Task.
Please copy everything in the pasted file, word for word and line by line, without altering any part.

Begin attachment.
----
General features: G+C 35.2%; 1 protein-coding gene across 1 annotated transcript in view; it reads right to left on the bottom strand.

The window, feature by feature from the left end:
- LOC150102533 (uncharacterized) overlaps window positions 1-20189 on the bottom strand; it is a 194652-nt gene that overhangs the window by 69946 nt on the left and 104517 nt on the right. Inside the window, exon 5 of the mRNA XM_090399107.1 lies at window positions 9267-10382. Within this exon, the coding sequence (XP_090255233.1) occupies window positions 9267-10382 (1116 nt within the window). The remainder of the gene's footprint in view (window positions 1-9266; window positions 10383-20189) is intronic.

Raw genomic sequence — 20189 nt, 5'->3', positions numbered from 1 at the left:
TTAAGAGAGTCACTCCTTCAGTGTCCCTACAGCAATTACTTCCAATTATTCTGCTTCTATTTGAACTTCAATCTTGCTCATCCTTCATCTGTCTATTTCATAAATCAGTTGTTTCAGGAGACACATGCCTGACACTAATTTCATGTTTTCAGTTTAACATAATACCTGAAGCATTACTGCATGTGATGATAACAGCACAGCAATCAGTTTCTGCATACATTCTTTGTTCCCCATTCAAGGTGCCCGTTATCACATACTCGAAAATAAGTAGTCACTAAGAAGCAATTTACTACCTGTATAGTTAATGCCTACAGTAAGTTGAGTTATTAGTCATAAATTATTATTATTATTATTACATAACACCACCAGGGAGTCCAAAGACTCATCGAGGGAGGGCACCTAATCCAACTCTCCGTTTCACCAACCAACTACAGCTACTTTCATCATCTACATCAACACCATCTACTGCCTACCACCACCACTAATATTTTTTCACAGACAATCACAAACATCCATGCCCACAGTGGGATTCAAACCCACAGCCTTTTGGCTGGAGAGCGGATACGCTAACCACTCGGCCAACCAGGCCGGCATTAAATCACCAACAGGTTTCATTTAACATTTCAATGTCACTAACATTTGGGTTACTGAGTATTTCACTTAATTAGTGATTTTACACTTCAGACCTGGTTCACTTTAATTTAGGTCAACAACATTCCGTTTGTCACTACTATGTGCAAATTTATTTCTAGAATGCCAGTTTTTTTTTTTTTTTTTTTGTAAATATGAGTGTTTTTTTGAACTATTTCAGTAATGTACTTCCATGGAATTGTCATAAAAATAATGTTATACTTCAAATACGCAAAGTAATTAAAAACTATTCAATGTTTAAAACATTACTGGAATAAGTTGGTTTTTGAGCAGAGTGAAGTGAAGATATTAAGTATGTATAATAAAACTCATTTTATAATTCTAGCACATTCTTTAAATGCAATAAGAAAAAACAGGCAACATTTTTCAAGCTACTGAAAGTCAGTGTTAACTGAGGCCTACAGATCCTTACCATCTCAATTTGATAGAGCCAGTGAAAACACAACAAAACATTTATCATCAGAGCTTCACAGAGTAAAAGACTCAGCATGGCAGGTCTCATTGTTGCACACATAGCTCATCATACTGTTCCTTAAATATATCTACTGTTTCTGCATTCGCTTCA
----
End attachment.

General features: G+C 35.2%; 1 protein-coding gene across 1 annotated transcript in view; it reads right to left on the bottom strand.

The window, feature by feature from the left end:
- LOC150102533 (uncharacterized) overlaps window positions 1-20189 on the bottom strand; it is a 194652-nt gene that overhangs the window by 69946 nt on the left and 104517 nt on the right. Inside the window, exon 5 of the mRNA XM_090399107.1 lies at window positions 9267-10382. Within this exon, the coding sequence (XP_090255233.1) occupies window positions 9267-10382 (1116 nt within the window). The remainder of the gene's footprint in view (window positions 1-9266; window positions 10383-20189) is intronic.

Raw genomic sequence — 20189 nt, 5'->3', positions numbered from 1 at the left:
TTAAGAGAGTCACTCCTTCAGTGTCCCTACAGCAATTACTTCCAATTATTCTGCTTCTATTTGAACTTCAATCTTGCTCATCCTTCATCTGTCTATTTCATAAATCAGTTGTTTCAGGAGACACATGCCTGACACTAATTTCATGTTTTCAGTTTAACATAATACCTGAAGCATTACTGCATGTGATGATAACAGCACAGCAATCAGTTTCTGCATACATTCTTTGTTCCCCATTCAAGGTGCCCGTTATCACATACTCGAAAATAAGTAGTCACTAAGAAGCAATTTACTACCTGTATAGTTAATGCCTACAGTAAGTTGAGTTATTAGTCATAAATTATTATTATTATTATTACATAACACCACCAGGGAGTCCAAAGACTCATCGAGGGAGGGCACCTAATCCAACTCTCCGTTTCACCAACCAACTACAGCTACTTTCATCATCTACATCAACACCATCTACTGCCTACCACCACCACTAATATTTTTTCACAGACAATCACAAACATCCATGCCCACAGTGGGATTCAAACCCACAGCCTTTTGGCTGGAGAGCGGATACGCTAACCACTCGGCCAACCAGGCCGGCATTAAATCACCAACAGGTTTCATTTAACATTTCAATGTCACTAACATTTGGGTTACTGAGTATTTCACTTAATTAGTGATTTTACACTTCAGACCTGGTTCACTTTAATTTAGGTCAACAACATTCCGTTTGTCACTACTATGTGCAAATTTATTTCTAGAATGCCAGTTTTTTTTTTTTTTTTTTTGTAAATATGAGTGTTTTTTTGAACTATTTCAGTAATGTACTTCCATGGAATTGTCATAAAAATAATGTTATACTTCAAATACGCAAAGTAATTAAAAACTATTCAATGTTTAAAACATTACTGGAATAAGTTGGTTTTTGAGCAGAGTGAAGTGAAGATATTAAGTATGTATAATAAAACTCATTTTATAATTCTAGCACATTCTTTAAATGCAATAAGAAAAAACAGGCAACATTTTTCAAGCTACTGAAAGTCAGTGTTAACTGAGGCCTACAGATCCTTACCATCTCAATTTGATAGAGCCAGTGAAAACACAACAAAACATTTATCATCAGAGCTTCACAGAGTAAAAGACTCAGCATGGCAGGTCTCATTGTTGCACACATAGCTCATCATACTGTTCCTTAAATATATCTACTGTTTCTGCATTCGCTTCA